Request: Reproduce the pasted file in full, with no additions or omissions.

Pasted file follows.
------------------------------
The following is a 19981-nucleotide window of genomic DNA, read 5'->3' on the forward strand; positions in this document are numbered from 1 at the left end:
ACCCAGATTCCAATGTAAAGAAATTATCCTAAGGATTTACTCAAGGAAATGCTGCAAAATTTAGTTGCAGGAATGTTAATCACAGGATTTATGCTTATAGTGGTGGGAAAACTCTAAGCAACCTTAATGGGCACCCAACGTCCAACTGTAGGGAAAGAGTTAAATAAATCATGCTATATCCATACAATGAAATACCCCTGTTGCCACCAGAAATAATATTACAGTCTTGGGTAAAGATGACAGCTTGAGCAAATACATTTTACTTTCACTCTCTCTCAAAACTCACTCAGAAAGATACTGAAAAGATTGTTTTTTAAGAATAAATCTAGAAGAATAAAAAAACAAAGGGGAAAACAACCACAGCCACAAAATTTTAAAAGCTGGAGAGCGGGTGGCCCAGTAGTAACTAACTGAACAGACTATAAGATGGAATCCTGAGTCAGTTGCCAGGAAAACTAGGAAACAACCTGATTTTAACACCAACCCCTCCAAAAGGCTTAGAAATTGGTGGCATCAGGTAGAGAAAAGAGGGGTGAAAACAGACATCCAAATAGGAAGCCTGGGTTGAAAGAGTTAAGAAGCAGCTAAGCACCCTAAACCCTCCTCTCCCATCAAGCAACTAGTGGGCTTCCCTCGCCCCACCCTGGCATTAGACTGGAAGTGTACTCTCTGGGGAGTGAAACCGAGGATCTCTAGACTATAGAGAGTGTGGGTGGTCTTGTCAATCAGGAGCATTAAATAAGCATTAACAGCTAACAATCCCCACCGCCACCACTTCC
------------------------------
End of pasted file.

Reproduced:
The following is a 19981-nucleotide window of genomic DNA, read 5'->3' on the forward strand; positions in this document are numbered from 1 at the left end:
ACCCAGATTCCAATGTAAAGAAATTATCCTAAGGATTTACTCAAGGAAATGCTGCAAAATTTAGTTGCAGGAATGTTAATCACAGGATTTATGCTTATAGTGGTGGGAAAACTCTAAGCAACCTTAATGGGCACCCAACGTCCAACTGTAGGGAAAGAGTTAAATAAATCATGCTATATCCATACAATGAAATACCCCTGTTGCCACCAGAAATAATATTACAGTCTTGGGTAAAGATGACAGCTTGAGCAAATACATTTTACTTTCACTCTCTCTCAAAACTCACTCAGAAAGATACTGAAAAGATTGTTTTTTAAGAATAAATCTAGAAGAATAAAAAAACAAAGGGGAAAACAACCACAGCCACAAAATTTTAAAAGCTGGAGAGCGGGTGGCCCAGTAGTAACTAACTGAACAGACTATAAGATGGAATCCTGAGTCAGTTGCCAGGAAAACTAGGAAACAACCTGATTTTAACACCAACCCCTCCAAAAGGCTTAGAAATTGGTGGCATCAGGTAGAGAAAAGAGGGGTGAAAACAGACATCCAAATAGGAAGCCTGGGTTGAAAGAGTTAAGAAGCAGCTAAGCACCCTAAACCCTCCTCTCCCATCAAGCAACTAGTGGGCTTCCCTCGCCCCACCCTGGCATTAGACTGGAAGTGTACTCTCTGGGGAGTGAAACCGAGGATCTCTAGACTATAGAGAGTGTGGGTGGTCTTGTCAATCAGGAGCATTAAATAAGCATTAACAGCTAACAATCCCCACCGCCACCACTTCC